Turmeric improves flavor and health
In 1999 as I was leaving an interview at a restaurant, I misjudged my steps and fell on concrete on both knees. I had X-rays done at the hospital, there were no broken bones, but I did suffer swelling to my left knee and received two months of physical therapy. About a month ago I began to have pain and swelling in the left one again. I had X-rays done two weeks ago and tried something new—Turmeric.
I learned about this spice from my son Mark who watches what he eats and is a true vegetarian.
I learned that Turmeric is the yellow spice in mustard and curry and that its active ingredient is curcumin. It usually can be found on spice shelves in your grocery store. Research in curcumin has found that it is known for its anti-inflammatory and anti-oxidant activity and that investigators are studying a potential role of curcumin against cancer, Alzheimer’s disease, psoriasis and cystic fibrosis.
Studies according to www.healthdiarieis.com have shown numerous reasons for adding turmeric to the diet. The top ten reasons are as follows:
4When combined with cauliflower, it has been shown to prevent prostate cancer and stop the growth of existing prostate cancer. It has also been shown to stop the growth of new blood vessels in tumors.
4May prevent melanoma and cause existing melanoma cells to die.
4Reduces the risk of childhood leukemia.
4Is a natural liver detoxifier.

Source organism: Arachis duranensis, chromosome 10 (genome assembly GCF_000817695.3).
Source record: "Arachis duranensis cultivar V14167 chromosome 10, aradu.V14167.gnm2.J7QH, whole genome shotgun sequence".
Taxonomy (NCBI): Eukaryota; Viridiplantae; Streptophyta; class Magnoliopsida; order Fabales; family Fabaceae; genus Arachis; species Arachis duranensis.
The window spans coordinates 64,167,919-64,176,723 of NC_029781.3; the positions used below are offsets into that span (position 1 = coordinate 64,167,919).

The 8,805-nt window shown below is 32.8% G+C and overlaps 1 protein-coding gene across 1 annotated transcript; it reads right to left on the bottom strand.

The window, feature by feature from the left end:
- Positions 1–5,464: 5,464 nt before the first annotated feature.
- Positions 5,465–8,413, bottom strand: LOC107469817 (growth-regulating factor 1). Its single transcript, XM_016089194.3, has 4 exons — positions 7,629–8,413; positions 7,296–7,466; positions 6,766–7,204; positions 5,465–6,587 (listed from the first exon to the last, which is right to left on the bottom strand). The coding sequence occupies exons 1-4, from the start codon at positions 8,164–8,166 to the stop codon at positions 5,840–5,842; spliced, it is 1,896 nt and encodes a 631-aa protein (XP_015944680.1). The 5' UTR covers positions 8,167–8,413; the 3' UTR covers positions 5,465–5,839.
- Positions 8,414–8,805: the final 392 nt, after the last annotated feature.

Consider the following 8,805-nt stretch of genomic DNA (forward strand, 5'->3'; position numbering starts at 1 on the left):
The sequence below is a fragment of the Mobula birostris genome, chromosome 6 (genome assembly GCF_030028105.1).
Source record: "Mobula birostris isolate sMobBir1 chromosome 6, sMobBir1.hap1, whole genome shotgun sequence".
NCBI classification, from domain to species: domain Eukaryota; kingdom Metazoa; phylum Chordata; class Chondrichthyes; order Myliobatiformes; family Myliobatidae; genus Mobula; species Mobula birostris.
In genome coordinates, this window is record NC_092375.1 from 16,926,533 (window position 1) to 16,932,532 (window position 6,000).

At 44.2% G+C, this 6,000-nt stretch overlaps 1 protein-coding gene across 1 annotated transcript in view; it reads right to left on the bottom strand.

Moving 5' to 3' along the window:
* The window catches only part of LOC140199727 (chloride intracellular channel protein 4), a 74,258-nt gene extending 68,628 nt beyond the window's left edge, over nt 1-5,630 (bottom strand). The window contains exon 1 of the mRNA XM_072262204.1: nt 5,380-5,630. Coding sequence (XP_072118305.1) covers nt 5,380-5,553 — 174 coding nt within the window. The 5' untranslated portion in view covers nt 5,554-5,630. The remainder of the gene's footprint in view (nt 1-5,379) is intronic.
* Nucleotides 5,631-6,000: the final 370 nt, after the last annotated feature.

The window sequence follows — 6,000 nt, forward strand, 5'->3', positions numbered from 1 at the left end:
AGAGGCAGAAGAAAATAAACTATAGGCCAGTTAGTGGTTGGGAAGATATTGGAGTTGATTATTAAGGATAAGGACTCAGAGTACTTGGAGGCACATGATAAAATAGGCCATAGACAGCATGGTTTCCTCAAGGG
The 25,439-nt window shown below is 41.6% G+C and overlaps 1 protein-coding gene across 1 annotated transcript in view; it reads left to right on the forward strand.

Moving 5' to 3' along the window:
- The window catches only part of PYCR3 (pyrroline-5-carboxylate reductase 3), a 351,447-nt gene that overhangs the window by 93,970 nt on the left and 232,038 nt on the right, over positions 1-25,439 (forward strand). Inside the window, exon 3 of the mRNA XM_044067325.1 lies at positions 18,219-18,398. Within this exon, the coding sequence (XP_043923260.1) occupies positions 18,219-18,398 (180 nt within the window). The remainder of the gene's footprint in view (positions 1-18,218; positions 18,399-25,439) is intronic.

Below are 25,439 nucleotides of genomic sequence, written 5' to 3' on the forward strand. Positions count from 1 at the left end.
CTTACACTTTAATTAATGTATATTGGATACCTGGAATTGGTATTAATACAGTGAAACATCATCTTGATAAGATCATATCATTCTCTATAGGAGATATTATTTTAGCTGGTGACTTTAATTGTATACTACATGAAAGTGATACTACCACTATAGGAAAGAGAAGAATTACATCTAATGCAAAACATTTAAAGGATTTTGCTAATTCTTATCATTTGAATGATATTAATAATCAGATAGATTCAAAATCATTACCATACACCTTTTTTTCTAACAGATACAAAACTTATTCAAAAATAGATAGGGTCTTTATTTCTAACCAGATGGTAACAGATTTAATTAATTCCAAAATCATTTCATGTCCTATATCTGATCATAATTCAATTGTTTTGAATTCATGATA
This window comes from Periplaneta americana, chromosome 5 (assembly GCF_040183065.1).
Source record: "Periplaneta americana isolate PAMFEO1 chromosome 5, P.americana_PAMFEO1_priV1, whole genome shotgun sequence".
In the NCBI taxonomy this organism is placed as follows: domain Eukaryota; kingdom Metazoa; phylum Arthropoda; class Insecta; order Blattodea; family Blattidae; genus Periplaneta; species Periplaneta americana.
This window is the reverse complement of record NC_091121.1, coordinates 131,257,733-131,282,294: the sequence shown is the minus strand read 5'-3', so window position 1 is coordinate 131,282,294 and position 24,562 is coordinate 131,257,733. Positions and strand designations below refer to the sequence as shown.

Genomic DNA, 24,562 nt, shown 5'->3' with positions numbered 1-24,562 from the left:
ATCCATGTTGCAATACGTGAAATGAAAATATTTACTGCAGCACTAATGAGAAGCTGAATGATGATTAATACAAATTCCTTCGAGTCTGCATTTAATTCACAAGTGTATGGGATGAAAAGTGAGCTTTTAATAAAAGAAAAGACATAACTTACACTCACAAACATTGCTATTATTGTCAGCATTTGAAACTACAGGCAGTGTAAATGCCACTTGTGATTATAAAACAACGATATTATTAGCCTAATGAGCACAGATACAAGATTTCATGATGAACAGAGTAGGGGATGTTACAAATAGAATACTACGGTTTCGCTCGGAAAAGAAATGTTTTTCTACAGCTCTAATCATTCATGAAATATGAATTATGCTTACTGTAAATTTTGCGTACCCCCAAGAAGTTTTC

4May prevent and slow down the progression of Alzheimer’s disease.
4May prevent metastases from occurring in many forms of cancer.
4It is a potent natural anti-inflammatory that works as well as many anti-inflammatory drugs but without the side effects.
4Is a natural painkiller and COX-2 inhibitor. The COX-2 enzyme is associated with pain and inflammation in the body.
4Because of its anti-inflammatory properties, it is a natural treatment for arthritis and rheumatoid arthritis.
4It can be taken in a supplement and speeds up wound healing and assists in remodeling of damaged skin.
Turmeric is on the FDA’s safe (GRAS) list and is considered a safe health food when recommended supplement doses are not exceeded. However, pregnant women and anyone with gallstones should avoid taking turmeric unless under a doctor’s supervision.
I use it on chicken, fish, scrambled eggs, mashed potatoes, deviled eggs, potato chips and in soups.
Scientist say there is little reliable evidence to support the use of turmeric for any health condition because few clinical trials have been conducted. But I do know that it has improved my knee pain about 85 percent.
For more information about turmeric go to the web site at www.whfoods.com or do a search of turmeric on Google.